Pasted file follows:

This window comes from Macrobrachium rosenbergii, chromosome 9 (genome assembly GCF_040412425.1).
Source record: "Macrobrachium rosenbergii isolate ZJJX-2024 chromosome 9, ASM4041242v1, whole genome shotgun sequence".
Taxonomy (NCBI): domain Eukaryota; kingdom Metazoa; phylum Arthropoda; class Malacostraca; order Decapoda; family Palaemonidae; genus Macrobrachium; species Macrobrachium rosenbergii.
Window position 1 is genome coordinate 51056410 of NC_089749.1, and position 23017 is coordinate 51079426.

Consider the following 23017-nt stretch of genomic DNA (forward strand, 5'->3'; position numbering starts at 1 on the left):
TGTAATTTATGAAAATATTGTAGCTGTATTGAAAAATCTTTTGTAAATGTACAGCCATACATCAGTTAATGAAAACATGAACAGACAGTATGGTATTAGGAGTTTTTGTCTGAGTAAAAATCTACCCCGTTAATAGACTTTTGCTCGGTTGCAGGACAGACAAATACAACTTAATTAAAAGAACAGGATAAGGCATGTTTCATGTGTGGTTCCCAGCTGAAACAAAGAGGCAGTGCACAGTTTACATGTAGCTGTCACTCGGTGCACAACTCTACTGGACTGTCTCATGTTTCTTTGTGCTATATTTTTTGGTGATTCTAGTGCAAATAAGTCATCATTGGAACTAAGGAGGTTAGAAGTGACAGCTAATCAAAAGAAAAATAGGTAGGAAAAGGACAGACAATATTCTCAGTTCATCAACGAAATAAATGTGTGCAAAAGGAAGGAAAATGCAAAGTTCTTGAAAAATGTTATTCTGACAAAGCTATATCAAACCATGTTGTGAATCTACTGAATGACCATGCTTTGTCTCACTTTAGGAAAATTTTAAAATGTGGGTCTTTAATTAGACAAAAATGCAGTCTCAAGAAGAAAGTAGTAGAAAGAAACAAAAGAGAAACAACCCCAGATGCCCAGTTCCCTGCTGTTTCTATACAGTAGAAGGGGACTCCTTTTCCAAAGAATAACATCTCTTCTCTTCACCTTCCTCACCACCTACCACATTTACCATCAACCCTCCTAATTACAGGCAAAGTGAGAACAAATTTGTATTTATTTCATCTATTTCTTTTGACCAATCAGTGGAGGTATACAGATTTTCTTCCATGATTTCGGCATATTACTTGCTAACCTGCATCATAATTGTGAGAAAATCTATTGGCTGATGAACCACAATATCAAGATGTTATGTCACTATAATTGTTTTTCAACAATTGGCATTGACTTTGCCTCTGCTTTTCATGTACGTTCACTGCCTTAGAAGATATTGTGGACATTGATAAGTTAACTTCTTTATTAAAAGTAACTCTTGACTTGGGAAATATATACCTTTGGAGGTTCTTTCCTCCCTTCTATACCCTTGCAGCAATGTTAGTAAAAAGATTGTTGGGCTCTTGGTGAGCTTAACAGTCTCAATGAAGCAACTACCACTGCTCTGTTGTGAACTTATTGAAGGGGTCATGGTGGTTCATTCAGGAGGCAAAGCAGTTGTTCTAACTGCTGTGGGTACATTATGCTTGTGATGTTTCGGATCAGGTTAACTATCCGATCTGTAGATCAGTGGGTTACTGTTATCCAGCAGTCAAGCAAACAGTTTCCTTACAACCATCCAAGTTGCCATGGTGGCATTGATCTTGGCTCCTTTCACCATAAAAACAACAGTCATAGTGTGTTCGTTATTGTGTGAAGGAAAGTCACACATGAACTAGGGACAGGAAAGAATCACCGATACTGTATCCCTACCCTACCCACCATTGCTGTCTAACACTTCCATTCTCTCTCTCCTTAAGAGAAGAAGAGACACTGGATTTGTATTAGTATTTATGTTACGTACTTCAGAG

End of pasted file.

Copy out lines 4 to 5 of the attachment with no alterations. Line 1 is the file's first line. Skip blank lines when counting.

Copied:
Window position 1 is genome coordinate 51056410 of NC_089749.1, and position 23017 is coordinate 51079426.

Consider the following 23017-nt stretch of genomic DNA (forward strand, 5'->3'; position numbering starts at 1 on the left):